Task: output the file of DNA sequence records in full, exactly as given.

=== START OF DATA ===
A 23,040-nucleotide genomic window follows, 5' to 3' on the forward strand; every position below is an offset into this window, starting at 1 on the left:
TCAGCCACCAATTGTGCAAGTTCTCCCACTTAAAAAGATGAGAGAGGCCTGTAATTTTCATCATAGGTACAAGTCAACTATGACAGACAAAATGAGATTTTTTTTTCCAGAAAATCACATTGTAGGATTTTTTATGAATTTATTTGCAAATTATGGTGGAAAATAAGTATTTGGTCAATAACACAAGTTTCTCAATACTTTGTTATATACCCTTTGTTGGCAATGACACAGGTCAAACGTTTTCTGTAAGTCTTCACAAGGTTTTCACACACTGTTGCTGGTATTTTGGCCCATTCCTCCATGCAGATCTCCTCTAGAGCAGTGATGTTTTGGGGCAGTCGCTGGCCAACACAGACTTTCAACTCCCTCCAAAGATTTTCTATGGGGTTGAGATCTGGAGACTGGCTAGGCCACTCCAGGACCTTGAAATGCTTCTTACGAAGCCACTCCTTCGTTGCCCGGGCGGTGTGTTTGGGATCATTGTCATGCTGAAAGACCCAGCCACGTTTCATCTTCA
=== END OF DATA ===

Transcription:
A 23,040-nucleotide genomic window follows, 5' to 3' on the forward strand; every position below is an offset into this window, starting at 1 on the left:
TCAGCCACCAATTGTGCAAGTTCTCCCACTTAAAAAGATGAGAGAGGCCTGTAATTTTCATCATAGGTACAAGTCAACTATGACAGACAAAATGAGATTTTTTTTTCCAGAAAATCACATTGTAGGATTTTTTATGAATTTATTTGCAAATTATGGTGGAAAATAAGTATTTGGTCAATAACACAAGTTTCTCAATACTTTGTTATATACCCTTTGTTGGCAATGACACAGGTCAAACGTTTTCTGTAAGTCTTCACAAGGTTTTCACACACTGTTGCTGGTATTTTGGCCCATTCCTCCATGCAGATCTCCTCTAGAGCAGTGATGTTTTGGGGCAGTCGCTGGCCAACACAGACTTTCAACTCCCTCCAAAGATTTTCTATGGGGTTGAGATCTGGAGACTGGCTAGGCCACTCCAGGACCTTGAAATGCTTCTTACGAAGCCACTCCTTCGTTGCCCGGGCGGTGTGTTTGGGATCATTGTCATGCTGAAAGACCCAGCCACGTTTCATCTTCA